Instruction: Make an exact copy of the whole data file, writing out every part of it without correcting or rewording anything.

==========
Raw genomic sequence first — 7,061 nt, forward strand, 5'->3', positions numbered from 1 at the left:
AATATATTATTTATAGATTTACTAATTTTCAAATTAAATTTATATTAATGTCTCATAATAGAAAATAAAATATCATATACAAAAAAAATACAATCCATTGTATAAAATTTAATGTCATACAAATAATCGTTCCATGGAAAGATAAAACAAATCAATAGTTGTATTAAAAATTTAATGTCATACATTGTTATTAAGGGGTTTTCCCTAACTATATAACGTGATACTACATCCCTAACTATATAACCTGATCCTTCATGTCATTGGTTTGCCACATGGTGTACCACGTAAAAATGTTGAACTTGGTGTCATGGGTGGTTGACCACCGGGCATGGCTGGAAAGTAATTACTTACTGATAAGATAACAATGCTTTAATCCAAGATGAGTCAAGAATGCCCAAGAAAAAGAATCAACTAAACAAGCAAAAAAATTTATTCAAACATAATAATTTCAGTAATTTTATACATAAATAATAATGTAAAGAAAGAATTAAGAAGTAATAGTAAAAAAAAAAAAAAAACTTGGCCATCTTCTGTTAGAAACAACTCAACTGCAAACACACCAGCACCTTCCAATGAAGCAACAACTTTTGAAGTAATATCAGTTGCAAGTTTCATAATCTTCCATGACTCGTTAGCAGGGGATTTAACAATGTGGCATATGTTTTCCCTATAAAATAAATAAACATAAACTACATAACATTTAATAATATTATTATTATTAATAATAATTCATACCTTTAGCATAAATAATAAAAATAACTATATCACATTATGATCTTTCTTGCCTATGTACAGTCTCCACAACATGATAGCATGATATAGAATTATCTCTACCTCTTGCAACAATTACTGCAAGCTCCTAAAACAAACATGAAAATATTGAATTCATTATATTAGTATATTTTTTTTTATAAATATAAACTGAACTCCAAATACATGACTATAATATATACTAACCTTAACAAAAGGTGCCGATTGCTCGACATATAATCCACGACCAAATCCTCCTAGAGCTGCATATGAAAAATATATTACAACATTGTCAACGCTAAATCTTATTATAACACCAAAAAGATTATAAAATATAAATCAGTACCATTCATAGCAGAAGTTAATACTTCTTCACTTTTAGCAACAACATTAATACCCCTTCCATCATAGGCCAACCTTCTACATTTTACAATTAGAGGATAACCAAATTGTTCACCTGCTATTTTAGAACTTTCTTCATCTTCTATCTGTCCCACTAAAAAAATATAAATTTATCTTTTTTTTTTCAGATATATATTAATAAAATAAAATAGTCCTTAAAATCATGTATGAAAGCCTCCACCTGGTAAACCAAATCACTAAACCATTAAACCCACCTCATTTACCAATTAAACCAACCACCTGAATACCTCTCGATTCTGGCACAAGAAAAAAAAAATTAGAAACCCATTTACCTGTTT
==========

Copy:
Raw genomic sequence first — 7,061 nt, forward strand, 5'->3', positions numbered from 1 at the left:
AATATATTATTTATAGATTTACTAATTTTCAAATTAAATTTATATTAATGTCTCATAATAGAAAATAAAATATCATATACAAAAAAAATACAATCCATTGTATAAAATTTAATGTCATACAAATAATCGTTCCATGGAAAGATAAAACAAATCAATAGTTGTATTAAAAATTTAATGTCATACATTGTTATTAAGGGGTTTTCCCTAACTATATAACGTGATACTACATCCCTAACTATATAACCTGATCCTTCATGTCATTGGTTTGCCACATGGTGTACCACGTAAAAATGTTGAACTTGGTGTCATGGGTGGTTGACCACCGGGCATGGCTGGAAAGTAATTACTTACTGATAAGATAACAATGCTTTAATCCAAGATGAGTCAAGAATGCCCAAGAAAAAGAATCAACTAAACAAGCAAAAAAATTTATTCAAACATAATAATTTCAGTAATTTTATACATAAATAATAATGTAAAGAAAGAATTAAGAAGTAATAGTAAAAAAAAAAAAAAAACTTGGCCATCTTCTGTTAGAAACAACTCAACTGCAAACACACCAGCACCTTCCAATGAAGCAACAACTTTTGAAGTAATATCAGTTGCAAGTTTCATAATCTTCCATGACTCGTTAGCAGGGGATTTAACAATGTGGCATATGTTTTCCCTATAAAATAAATAAACATAAACTACATAACATTTAATAATATTATTATTATTAATAATAATTCATACCTTTAGCATAAATAATAAAAATAACTATATCACATTATGATCTTTCTTGCCTATGTACAGTCTCCACAACATGATAGCATGATATAGAATTATCTCTACCTCTTGCAACAATTACTGCAAGCTCCTAAAACAAACATGAAAATATTGAATTCATTATATTAGTATATTTTTTTTTATAAATATAAACTGAACTCCAAATACATGACTATAATATATACTAACCTTAACAAAAGGTGCCGATTGCTCGACATATAATCCACGACCAAATCCTCCTAGAGCTGCATATGAAAAATATATTACAACATTGTCAACGCTAAATCTTATTATAACACCAAAAAGATTATAAAATATAAATCAGTACCATTCATAGCAGAAGTTAATACTTCTTCACTTTTAGCAACAACATTAATACCCCTTCCATCATAGGCCAACCTTCTACATTTTACAATTAGAGGATAACCAAATTGTTCACCTGCTATTTTAGAACTTTCTTCATCTTCTATCTGTCCCACTAAAAAAATATAAATTTATCTTTTTTTTTTCAGATATATATTAATAAAATAAAATAGTCCTTAAAATCATGTATGAAAGCCTCCACCTGGTAAACCAAATCACTAAACCATTAAACCCACCTCATTTACCAATTAAACCAACCACCTGAATACCTCTCGATTCTGGCACAAGAAAAAAAAAATTAGAAACCCATTTACCTGTTT